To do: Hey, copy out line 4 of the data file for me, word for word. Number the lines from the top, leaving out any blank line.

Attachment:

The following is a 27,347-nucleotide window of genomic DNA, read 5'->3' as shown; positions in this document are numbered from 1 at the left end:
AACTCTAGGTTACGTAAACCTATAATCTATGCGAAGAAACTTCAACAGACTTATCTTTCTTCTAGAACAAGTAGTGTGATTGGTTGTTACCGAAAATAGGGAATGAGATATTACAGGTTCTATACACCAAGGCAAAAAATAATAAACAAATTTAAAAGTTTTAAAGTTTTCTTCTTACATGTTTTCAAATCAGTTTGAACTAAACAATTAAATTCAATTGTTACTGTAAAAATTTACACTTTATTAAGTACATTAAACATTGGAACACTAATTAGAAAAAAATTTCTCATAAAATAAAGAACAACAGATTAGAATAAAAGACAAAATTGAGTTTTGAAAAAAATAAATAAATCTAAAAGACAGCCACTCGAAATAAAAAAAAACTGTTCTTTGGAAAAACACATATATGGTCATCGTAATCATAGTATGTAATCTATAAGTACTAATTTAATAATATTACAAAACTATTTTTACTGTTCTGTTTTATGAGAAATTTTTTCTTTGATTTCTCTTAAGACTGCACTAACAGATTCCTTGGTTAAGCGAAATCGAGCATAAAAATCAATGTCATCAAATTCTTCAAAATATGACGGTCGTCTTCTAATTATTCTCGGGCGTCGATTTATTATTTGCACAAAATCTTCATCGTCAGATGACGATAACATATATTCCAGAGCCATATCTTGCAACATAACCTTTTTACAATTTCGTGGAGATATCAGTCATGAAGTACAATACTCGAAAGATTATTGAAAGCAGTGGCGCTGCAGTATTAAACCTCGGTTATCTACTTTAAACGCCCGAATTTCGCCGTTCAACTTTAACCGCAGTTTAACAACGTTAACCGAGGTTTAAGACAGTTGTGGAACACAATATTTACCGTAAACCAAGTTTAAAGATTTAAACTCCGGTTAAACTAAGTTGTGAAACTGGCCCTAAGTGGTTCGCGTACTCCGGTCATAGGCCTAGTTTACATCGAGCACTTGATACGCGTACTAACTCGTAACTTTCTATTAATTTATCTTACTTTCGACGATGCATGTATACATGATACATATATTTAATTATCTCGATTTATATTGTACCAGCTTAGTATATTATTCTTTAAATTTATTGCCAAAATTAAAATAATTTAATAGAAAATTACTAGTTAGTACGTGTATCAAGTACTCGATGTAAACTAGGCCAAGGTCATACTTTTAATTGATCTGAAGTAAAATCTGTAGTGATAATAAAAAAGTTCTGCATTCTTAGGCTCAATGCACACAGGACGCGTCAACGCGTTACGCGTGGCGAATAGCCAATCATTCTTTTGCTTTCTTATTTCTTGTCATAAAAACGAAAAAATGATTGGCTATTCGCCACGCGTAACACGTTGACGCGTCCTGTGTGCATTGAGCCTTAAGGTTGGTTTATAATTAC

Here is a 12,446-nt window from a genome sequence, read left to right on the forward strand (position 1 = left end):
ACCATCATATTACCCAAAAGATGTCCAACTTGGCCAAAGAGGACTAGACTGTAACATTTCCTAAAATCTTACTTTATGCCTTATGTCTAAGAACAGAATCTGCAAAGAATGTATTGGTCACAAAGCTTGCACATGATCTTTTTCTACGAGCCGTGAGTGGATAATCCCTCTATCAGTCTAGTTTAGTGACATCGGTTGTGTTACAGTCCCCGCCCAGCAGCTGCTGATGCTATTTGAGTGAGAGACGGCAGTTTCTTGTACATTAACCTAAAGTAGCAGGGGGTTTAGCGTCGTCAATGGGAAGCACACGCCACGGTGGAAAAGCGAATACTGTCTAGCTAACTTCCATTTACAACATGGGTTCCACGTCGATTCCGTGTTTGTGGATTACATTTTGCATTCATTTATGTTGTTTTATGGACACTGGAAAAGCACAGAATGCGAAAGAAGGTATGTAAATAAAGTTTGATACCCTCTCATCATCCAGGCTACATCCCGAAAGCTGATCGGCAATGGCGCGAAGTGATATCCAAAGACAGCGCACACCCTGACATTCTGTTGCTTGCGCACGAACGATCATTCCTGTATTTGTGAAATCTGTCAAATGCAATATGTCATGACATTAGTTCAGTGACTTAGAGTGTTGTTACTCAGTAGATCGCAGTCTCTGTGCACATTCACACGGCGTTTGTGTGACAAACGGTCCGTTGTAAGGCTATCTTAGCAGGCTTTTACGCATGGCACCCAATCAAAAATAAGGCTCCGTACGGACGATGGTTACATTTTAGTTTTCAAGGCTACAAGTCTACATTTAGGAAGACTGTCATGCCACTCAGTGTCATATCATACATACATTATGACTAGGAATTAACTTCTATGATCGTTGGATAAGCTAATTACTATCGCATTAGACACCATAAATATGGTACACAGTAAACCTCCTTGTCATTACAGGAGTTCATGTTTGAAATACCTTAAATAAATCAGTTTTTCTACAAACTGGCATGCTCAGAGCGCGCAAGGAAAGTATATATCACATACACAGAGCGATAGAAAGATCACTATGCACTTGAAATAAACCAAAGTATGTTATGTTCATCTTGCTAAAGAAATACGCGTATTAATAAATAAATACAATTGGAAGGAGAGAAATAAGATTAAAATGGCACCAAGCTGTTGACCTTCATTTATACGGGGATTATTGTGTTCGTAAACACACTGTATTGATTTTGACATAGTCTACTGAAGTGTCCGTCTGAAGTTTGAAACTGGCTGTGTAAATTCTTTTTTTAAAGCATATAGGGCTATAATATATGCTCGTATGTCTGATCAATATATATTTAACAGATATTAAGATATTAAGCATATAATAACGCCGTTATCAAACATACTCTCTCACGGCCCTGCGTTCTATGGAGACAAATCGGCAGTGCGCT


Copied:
ACCATCATATTACCCAAAAGATGTCCAACTTGGCCAAAGAGGACTAGACTGTAACATTTCCTAAAATCTTACTTTATGCCTTATGTCTAAGAACAGAATCTGCAAAGAATGTATTGGTCACAAAGCTTGCACATGATCTTTTTCTACGAGCCGTGAGTGGATAATCCCTCTATCAGTCTAGTTTAGTGACATCGGTTGTGTTACAGTCCCCGCCCAGCAGCTGCTGATGCTATTTGAGTGAGAGACGGCAGTTTCTTGTACATTAACCTAAAGTAGCAGGGGGTTTAGCGTCGTCAATGGGAAGCACACGCCACGGTGGAAAAGCGAATACTGTCTAGCTAACTTCCATTTACAACATGGGTTCCACGTCGATTCCGTGTTTGTGGATTACATTTTGCATTCATTTATGTTGTTTTATGGACACTGGAAAAGCACAGAATGCGAAAGAAGGTATGTAAATAAAGTTTGATACCCTCTCATCATCCAGGCTACATCCCGAAAGCTGATCGGCAATGGCGCGAAGTGATATCCAAAGACAGCGCACACCCTGACATTCTGTTGCTTGCGCACGAACGATCATTCCTGTATTTGTGAAATCTGTCAAATGCAATATGTCATGACATTAGTTCAGTGACTTAGAGTGTTGTTACTCAGTAGATCGCAGTCTCTGTGCACATTCACACGGCGTTTGTGTGACAAACGGTCCGTTGTAAGGCTATCTTAGCAGGCTTTTACGCATGGCACCCAATCAAAAATAAGGCTCCGTACGGACGATGGTTACATTTTAGTTTTCAAGGCTACAAGTCTACATTTAGGAAGACTGTCATGCCACTCAGTGTCATATCATACATACATTATGACTAGGAATTAACTTCTATGATCGTTGGATAAGCTAATTACTATCGCATTAGACACCATAAATATGGTACACAGTAAACCTCCTTGTCATTACAGGAGTTCATGTTTGAAATACCTTAAATAAATCAGTTTTTCTACAAACTGGCATGCTCAGAGCGCGCAAGGAAAGTATATATCACATACACAGAGCGATAGAAAGATCACTATGCACTTGAAATAAACCAAAGTATGTTATGTTCATCTTGCTAAAGAAATACGCGTATTAATAAATAAATACAATTGGAAGGAGAGAAATAAGATTAAAATGGCACCAAGCTGTTGACCTTCATTTATACGGGGATTATTGTGTTCGTAAACACACTGTATTGATTTTGACATAGTCTACTGAAGTGTCCGTCTGAAGTTTGAAACTGGCTGTGTAAATTCTTTTTTTAAAGCATATAGGGCTATAATATATGCTCGTATGTCTGATCAATATATATTTAACAGATATTAAGATATTAAGCATATAATAACGCCGTTATCAAACATACTCTCTCACGGCCCTGCGTTCTATGGAGACAAATCGGCAGTGCGCT